US 'how to' guide on talking to Iran – in 1979 – emerges from WikiLeaks
A WikiLeaks cable written three months before the takeover of the US Embassy in Tehran is at times insightful and at times sweeping in its condescension about the 'Persian psyche.'
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Yet some aspects of the 1979 cable are as recognizable today as they would have been from the start of the revolution, and in fact decades before. The cable, for example, found “a pervasive unease about the nature of the world in which one lives. The Persian experience has been that nothing is permanent and it has been that hostile forces abound.”Skip to next paragraph
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Iranians sometimes joke that they are conspiracy connoisseurs. Late last week, Iran’s Minister of Intelligence Heidar Moslehi charged that the US had tasked 80 agencies with toppling the regime. Over 19 years, “the enemies” had spent $17.7 billion as “part of a ‘soft war’ against the Iranian nation … in order to stage a coup,” Mr. Moslehi was quoted as saying by Iranian media.
That statement echoes numerous Iranian officials speaking about foreign threats. Such claims have blossomed since Iran’s controversial June 2009 election prompted weeks of lethal street protests and charges that the US, Britain, and Israel were behind a “velvet revolution.”
The leaked 1979 cable further warns would-be negotiators that “one should never assume that his side of the issue will be recognized, let alone that it will be conceded to have merits.” It adds that “one should not expect an Iranian readily to perceive the advantages of a long-term relationship based on trust. He will assume that his opposite number is essentially an adversary.”
A British briefing for the US
Dealing with such an “adversary” was also the purpose of British Ambassador to Tehran Geoffrey Adams, who, according to a 2007 WikiLeaks cable, traveled to Baghdad to brief Gen. David Petraeus and then-US Ambassador Ryan Crocker in advance of first-ever US talks with Iran’s ambassador to Iraq.
The Nov. 30, 2007, embassy cable reads: “In negotiations, [Ambassador Adams] advised being steady and firm, tough but not aggressive, and at the same time, seeking to engage and draw attention to mutual interests.” Iranians were “obsessed with the West and this obsession at times blinds them to their interests.”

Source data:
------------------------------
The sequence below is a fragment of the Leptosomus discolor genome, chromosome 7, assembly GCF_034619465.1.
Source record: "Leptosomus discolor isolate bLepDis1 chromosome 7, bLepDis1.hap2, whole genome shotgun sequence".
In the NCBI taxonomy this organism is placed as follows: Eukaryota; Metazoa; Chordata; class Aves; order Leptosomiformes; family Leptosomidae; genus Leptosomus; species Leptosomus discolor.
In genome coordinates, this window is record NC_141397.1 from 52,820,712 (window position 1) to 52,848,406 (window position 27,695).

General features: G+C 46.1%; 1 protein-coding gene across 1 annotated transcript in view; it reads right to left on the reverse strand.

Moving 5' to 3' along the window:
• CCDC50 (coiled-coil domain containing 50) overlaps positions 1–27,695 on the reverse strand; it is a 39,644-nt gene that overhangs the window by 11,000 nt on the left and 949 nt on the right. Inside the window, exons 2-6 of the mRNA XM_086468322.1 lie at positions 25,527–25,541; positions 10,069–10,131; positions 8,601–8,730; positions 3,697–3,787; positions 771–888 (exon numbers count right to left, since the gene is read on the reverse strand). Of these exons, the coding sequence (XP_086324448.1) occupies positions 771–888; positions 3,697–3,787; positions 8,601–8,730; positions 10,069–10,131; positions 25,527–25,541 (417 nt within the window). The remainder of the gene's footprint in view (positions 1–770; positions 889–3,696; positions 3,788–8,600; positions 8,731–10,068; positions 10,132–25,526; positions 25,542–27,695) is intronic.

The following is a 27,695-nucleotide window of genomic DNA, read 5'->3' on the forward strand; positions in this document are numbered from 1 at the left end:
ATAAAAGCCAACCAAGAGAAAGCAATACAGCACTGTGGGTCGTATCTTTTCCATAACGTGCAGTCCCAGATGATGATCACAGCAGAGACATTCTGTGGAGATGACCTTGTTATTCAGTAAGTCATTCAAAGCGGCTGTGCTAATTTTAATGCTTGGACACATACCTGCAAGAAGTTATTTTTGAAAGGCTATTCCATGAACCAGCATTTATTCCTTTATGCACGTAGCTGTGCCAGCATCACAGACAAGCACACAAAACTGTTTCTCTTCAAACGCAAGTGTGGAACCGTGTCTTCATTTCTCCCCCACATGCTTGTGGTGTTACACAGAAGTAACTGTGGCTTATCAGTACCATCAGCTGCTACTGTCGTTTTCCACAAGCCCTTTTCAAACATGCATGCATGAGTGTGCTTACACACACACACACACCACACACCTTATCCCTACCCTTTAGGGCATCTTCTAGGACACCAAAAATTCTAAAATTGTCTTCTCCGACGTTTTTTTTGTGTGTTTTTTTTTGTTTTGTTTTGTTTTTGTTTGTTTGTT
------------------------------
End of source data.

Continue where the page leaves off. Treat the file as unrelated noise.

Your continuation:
Iran’s goal was to “institutionalize talks with the US,” and it was “important to rid the Iranians of their standard notion that time was on their side,” the cable states. “Adams repeatedly said, ‘Iranians are not stupid’ … even if they at times misread signals.”
On the American side, the diplomat with the most experience on Iran – who speaks Farsi, was in the Peace Corps in Iran, and was later one of the hostages from 1979-1981 – has updated US thinking in his 2009 book “Negotiating with Iran.”
John Limbert – who until August was the State Department’s top official on Iran – lays out 14 steps for success, but admits that a large measure of luck is also required of even the most carefully crafted policy.
“In reality, there will almost never be a eureka moment for the American negotiator,” Ambassador Limbert writes. He notes that “each sides has constructed a mythology and an image of absolute evil in the other.”
Among his 14 points are to “be aware of Iran’s historical greatness, its recent weakness, and its grievances.…” Another is to “understand that the Islamic Republic’s priority is survival and its leaders’ priority is to stay in power.”
Still another is to “remember that conspiracy theories have great currency – and are sometimes true.”
Limbert has not given up hope for improved US-Iran ties. “Under the right conditions, with balanced judgment and sound negotiating strategy, we can still reach understandings that suit the interests of both sides. Most important, we do not have to be friends to do so,” he writes. “After all, if Americans and Iranians could never agree on anything, then today I and my embassy colleagues would probably still be captives in Tehran.”